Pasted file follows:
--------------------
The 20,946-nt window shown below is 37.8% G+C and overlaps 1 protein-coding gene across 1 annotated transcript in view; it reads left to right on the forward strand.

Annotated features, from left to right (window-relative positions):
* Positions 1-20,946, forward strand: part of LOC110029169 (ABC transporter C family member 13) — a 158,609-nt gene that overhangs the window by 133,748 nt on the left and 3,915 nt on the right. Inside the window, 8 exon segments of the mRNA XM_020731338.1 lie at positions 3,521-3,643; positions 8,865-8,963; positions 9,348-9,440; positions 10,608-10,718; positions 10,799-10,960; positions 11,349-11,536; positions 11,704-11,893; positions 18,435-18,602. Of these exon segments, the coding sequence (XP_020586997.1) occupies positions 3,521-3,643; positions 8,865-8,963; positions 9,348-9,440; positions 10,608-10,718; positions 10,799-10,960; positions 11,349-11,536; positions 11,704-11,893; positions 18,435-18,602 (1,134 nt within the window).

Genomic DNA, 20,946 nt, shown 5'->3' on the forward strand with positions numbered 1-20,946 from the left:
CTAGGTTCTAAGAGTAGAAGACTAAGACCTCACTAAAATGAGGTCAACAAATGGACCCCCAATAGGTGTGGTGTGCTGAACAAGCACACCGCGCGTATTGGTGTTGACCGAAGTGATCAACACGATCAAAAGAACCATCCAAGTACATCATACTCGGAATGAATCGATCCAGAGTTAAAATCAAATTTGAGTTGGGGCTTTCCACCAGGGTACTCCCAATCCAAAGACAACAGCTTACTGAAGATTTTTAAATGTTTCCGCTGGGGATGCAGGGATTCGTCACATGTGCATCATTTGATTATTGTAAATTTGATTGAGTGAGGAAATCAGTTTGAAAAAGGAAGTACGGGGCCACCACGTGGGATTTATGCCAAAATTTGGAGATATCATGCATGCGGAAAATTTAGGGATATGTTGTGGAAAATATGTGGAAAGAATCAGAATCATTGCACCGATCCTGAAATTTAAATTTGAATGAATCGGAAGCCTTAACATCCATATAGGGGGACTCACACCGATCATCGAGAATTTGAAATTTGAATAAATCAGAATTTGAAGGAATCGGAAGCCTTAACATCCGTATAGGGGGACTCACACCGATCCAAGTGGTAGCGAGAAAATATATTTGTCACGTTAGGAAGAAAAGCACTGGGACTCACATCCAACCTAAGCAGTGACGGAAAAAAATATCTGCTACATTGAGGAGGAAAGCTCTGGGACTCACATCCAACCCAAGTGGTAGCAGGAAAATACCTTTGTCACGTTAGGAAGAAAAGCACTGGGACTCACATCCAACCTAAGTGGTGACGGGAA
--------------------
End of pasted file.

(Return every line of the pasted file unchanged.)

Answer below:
The 20,946-nt window shown below is 37.8% G+C and overlaps 1 protein-coding gene across 1 annotated transcript in view; it reads left to right on the forward strand.

Annotated features, from left to right (window-relative positions):
* Positions 1-20,946, forward strand: part of LOC110029169 (ABC transporter C family member 13) — a 158,609-nt gene that overhangs the window by 133,748 nt on the left and 3,915 nt on the right. Inside the window, 8 exon segments of the mRNA XM_020731338.1 lie at positions 3,521-3,643; positions 8,865-8,963; positions 9,348-9,440; positions 10,608-10,718; positions 10,799-10,960; positions 11,349-11,536; positions 11,704-11,893; positions 18,435-18,602. Of these exon segments, the coding sequence (XP_020586997.1) occupies positions 3,521-3,643; positions 8,865-8,963; positions 9,348-9,440; positions 10,608-10,718; positions 10,799-10,960; positions 11,349-11,536; positions 11,704-11,893; positions 18,435-18,602 (1,134 nt within the window).

Genomic DNA, 20,946 nt, shown 5'->3' on the forward strand with positions numbered 1-20,946 from the left:
CTAGGTTCTAAGAGTAGAAGACTAAGACCTCACTAAAATGAGGTCAACAAATGGACCCCCAATAGGTGTGGTGTGCTGAACAAGCACACCGCGCGTATTGGTGTTGACCGAAGTGATCAACACGATCAAAAGAACCATCCAAGTACATCATACTCGGAATGAATCGATCCAGAGTTAAAATCAAATTTGAGTTGGGGCTTTCCACCAGGGTACTCCCAATCCAAAGACAACAGCTTACTGAAGATTTTTAAATGTTTCCGCTGGGGATGCAGGGATTCGTCACATGTGCATCATTTGATTATTGTAAATTTGATTGAGTGAGGAAATCAGTTTGAAAAAGGAAGTACGGGGCCACCACGTGGGATTTATGCCAAAATTTGGAGATATCATGCATGCGGAAAATTTAGGGATATGTTGTGGAAAATATGTGGAAAGAATCAGAATCATTGCACCGATCCTGAAATTTAAATTTGAATGAATCGGAAGCCTTAACATCCATATAGGGGGACTCACACCGATCATCGAGAATTTGAAATTTGAATAAATCAGAATTTGAAGGAATCGGAAGCCTTAACATCCGTATAGGGGGACTCACACCGATCCAAGTGGTAGCGAGAAAATATATTTGTCACGTTAGGAAGAAAAGCACTGGGACTCACATCCAACCTAAGCAGTGACGGAAAAAAATATCTGCTACATTGAGGAGGAAAGCTCTGGGACTCACATCCAACCCAAGTGGTAGCAGGAAAATACCTTTGTCACGTTAGGAAGAAAAGCACTGGGACTCACATCCAACCTAAGTGGTGACGGGAA